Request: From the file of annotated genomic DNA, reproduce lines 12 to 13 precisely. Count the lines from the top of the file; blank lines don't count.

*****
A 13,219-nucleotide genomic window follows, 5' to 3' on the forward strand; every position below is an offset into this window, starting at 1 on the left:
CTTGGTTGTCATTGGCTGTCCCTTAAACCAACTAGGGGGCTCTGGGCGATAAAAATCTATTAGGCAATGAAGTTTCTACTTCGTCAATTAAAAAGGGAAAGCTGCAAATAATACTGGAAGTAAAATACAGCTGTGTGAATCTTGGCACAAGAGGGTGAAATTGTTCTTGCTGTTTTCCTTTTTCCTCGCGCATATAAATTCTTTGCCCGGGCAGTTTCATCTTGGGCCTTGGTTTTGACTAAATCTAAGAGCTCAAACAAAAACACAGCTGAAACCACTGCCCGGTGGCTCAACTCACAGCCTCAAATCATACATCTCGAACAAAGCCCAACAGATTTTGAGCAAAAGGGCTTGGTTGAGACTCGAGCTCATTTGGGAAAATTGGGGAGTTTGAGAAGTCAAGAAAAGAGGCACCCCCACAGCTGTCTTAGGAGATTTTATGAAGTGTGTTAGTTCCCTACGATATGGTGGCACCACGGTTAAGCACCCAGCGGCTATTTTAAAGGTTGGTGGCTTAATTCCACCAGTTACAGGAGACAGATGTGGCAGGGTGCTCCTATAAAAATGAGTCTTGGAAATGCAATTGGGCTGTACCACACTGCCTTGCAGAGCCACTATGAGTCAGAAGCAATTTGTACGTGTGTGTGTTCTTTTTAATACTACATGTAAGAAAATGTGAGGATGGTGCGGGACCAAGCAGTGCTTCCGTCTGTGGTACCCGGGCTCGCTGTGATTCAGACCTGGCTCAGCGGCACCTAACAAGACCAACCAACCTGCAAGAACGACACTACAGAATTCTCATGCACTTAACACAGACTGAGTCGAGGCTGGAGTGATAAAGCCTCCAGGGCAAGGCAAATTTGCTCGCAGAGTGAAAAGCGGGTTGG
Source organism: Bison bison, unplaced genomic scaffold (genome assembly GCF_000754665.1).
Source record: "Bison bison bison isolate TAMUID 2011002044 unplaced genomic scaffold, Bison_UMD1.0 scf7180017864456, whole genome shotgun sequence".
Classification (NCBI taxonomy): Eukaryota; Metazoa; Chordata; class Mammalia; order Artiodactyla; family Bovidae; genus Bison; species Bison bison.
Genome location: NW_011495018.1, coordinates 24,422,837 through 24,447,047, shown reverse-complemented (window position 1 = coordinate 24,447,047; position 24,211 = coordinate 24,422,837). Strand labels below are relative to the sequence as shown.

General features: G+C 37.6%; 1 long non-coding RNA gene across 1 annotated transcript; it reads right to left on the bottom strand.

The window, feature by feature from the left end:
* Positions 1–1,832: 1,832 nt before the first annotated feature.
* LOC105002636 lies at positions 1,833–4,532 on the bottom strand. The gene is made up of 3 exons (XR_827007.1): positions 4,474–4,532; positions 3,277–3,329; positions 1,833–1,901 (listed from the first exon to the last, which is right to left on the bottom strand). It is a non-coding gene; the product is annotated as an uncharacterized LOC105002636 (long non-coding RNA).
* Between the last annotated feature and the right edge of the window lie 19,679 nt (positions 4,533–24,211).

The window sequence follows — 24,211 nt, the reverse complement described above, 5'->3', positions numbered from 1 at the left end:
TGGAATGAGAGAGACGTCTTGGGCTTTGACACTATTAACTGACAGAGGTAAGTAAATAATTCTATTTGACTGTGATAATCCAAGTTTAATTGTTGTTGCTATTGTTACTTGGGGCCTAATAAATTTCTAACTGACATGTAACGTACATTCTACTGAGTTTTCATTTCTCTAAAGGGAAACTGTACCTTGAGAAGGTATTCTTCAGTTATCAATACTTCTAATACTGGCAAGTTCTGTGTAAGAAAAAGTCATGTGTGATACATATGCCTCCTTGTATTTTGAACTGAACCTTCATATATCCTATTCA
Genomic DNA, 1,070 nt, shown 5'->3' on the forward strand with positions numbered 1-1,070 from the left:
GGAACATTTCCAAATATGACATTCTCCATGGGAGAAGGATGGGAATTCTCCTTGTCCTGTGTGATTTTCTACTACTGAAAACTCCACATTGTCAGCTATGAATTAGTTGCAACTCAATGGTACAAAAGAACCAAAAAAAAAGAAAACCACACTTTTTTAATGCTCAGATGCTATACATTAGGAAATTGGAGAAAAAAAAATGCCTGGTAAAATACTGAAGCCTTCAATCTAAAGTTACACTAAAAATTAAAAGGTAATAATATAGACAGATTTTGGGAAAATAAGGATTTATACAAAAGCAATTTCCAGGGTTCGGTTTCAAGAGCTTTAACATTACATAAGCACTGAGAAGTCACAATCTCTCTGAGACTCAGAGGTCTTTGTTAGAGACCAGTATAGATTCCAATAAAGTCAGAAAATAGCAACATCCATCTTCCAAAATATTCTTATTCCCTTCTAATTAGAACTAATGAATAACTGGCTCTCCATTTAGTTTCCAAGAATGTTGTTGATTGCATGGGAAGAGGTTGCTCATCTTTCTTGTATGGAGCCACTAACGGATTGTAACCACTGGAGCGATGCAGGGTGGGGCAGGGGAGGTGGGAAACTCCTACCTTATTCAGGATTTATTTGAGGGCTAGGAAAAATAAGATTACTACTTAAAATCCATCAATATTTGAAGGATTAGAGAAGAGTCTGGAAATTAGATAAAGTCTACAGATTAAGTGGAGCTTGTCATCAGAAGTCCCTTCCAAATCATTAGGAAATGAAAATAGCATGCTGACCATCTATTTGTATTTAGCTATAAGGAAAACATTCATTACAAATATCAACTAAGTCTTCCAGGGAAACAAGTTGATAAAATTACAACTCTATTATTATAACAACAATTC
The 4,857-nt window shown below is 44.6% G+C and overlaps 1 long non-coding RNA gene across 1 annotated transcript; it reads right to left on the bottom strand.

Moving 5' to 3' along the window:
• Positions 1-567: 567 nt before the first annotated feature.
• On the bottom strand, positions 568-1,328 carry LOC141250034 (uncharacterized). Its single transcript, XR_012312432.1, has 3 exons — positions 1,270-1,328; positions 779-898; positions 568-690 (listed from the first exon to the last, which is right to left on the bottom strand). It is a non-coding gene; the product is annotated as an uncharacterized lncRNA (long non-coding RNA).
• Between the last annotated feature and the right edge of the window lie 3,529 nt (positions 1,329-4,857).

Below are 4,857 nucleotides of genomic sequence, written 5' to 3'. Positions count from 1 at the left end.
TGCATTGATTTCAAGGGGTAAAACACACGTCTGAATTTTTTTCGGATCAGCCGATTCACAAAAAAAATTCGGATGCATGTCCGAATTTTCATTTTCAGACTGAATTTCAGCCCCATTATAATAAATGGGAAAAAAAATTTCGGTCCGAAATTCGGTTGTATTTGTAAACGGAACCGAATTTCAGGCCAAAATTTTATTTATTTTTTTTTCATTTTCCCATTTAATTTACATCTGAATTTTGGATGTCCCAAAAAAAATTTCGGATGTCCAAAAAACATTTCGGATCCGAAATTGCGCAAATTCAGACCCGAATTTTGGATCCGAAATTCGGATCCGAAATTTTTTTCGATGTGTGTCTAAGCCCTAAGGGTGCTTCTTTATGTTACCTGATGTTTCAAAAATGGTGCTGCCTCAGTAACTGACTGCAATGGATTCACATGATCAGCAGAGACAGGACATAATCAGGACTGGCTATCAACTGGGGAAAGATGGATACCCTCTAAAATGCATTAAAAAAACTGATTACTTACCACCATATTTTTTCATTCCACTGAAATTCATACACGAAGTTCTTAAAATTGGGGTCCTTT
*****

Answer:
The window sequence follows — 24,211 nt, the reverse complement described above, 5'->3', positions numbered from 1 at the left end:
TGGAATGAGAGAGACGTCTTGGGCTTTGACACTATTAACTGACAGAGGTAAGTAAATAATTCTATTTGACTGTGATAATCCAAGTTTAATTGTTGTTGCTATTGTTACTTGGGGCCTAATAAATTTCTAACTGACATGTAACGTACATTCTACTGAGTTTTCATTTCTCTAAAGGGAAACTGTACCTTGAGAAGGTATTCTTCAGTTATCAATACTTCTAATACTGGCAAGTTCTGTGTAAGAAAAAGTCATGTGTGATACATATGCCTCCTTGTATTTTGAACTGAACCTTCATATATCCTATTCA